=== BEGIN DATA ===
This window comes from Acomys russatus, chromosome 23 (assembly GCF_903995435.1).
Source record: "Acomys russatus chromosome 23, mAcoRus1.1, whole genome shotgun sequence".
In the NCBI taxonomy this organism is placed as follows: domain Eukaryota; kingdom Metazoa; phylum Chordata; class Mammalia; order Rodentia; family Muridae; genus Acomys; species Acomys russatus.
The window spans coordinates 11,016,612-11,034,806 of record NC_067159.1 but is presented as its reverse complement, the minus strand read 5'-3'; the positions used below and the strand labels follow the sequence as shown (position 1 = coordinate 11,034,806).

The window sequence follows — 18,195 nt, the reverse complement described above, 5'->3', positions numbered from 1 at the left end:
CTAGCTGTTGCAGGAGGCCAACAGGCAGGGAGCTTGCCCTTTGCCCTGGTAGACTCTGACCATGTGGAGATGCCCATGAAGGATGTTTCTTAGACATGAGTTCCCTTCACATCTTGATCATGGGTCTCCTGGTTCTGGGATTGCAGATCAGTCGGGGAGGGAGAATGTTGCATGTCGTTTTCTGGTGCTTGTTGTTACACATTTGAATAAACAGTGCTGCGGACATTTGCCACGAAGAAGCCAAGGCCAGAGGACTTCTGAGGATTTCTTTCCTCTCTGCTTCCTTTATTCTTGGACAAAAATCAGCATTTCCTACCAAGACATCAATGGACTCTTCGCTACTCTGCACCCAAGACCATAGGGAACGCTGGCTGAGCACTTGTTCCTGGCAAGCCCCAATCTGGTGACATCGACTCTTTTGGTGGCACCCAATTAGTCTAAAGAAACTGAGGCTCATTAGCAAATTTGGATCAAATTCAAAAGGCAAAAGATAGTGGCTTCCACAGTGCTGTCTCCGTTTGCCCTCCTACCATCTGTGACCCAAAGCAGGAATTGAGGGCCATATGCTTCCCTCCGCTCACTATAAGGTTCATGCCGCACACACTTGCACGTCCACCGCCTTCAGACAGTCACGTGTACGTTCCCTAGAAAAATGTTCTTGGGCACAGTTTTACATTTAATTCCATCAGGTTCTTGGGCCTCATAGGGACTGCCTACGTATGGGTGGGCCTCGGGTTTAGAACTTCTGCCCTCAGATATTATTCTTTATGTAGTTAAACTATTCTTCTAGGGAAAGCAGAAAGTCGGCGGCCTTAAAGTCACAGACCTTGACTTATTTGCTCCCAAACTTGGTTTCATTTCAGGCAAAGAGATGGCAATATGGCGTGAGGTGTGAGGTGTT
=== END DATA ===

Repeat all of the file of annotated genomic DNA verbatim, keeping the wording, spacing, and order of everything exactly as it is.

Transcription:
This window comes from Acomys russatus, chromosome 23 (assembly GCF_903995435.1).
Source record: "Acomys russatus chromosome 23, mAcoRus1.1, whole genome shotgun sequence".
In the NCBI taxonomy this organism is placed as follows: domain Eukaryota; kingdom Metazoa; phylum Chordata; class Mammalia; order Rodentia; family Muridae; genus Acomys; species Acomys russatus.
The window spans coordinates 11,016,612-11,034,806 of record NC_067159.1 but is presented as its reverse complement, the minus strand read 5'-3'; the positions used below and the strand labels follow the sequence as shown (position 1 = coordinate 11,034,806).

The window sequence follows — 18,195 nt, the reverse complement described above, 5'->3', positions numbered from 1 at the left end:
CTAGCTGTTGCAGGAGGCCAACAGGCAGGGAGCTTGCCCTTTGCCCTGGTAGACTCTGACCATGTGGAGATGCCCATGAAGGATGTTTCTTAGACATGAGTTCCCTTCACATCTTGATCATGGGTCTCCTGGTTCTGGGATTGCAGATCAGTCGGGGAGGGAGAATGTTGCATGTCGTTTTCTGGTGCTTGTTGTTACACATTTGAATAAACAGTGCTGCGGACATTTGCCACGAAGAAGCCAAGGCCAGAGGACTTCTGAGGATTTCTTTCCTCTCTGCTTCCTTTATTCTTGGACAAAAATCAGCATTTCCTACCAAGACATCAATGGACTCTTCGCTACTCTGCACCCAAGACCATAGGGAACGCTGGCTGAGCACTTGTTCCTGGCAAGCCCCAATCTGGTGACATCGACTCTTTTGGTGGCACCCAATTAGTCTAAAGAAACTGAGGCTCATTAGCAAATTTGGATCAAATTCAAAAGGCAAAAGATAGTGGCTTCCACAGTGCTGTCTCCGTTTGCCCTCCTACCATCTGTGACCCAAAGCAGGAATTGAGGGCCATATGCTTCCCTCCGCTCACTATAAGGTTCATGCCGCACACACTTGCACGTCCACCGCCTTCAGACAGTCACGTGTACGTTCCCTAGAAAAATGTTCTTGGGCACAGTTTTACATTTAATTCCATCAGGTTCTTGGGCCTCATAGGGACTGCCTACGTATGGGTGGGCCTCGGGTTTAGAACTTCTGCCCTCAGATATTATTCTTTATGTAGTTAAACTATTCTTCTAGGGAAAGCAGAAAGTCGGCGGCCTTAAAGTCACAGACCTTGACTTATTTGCTCCCAAACTTGGTTTCATTTCAGGCAAAGAGATGGCAATATGGCGTGAGGTGTGAGGTGTT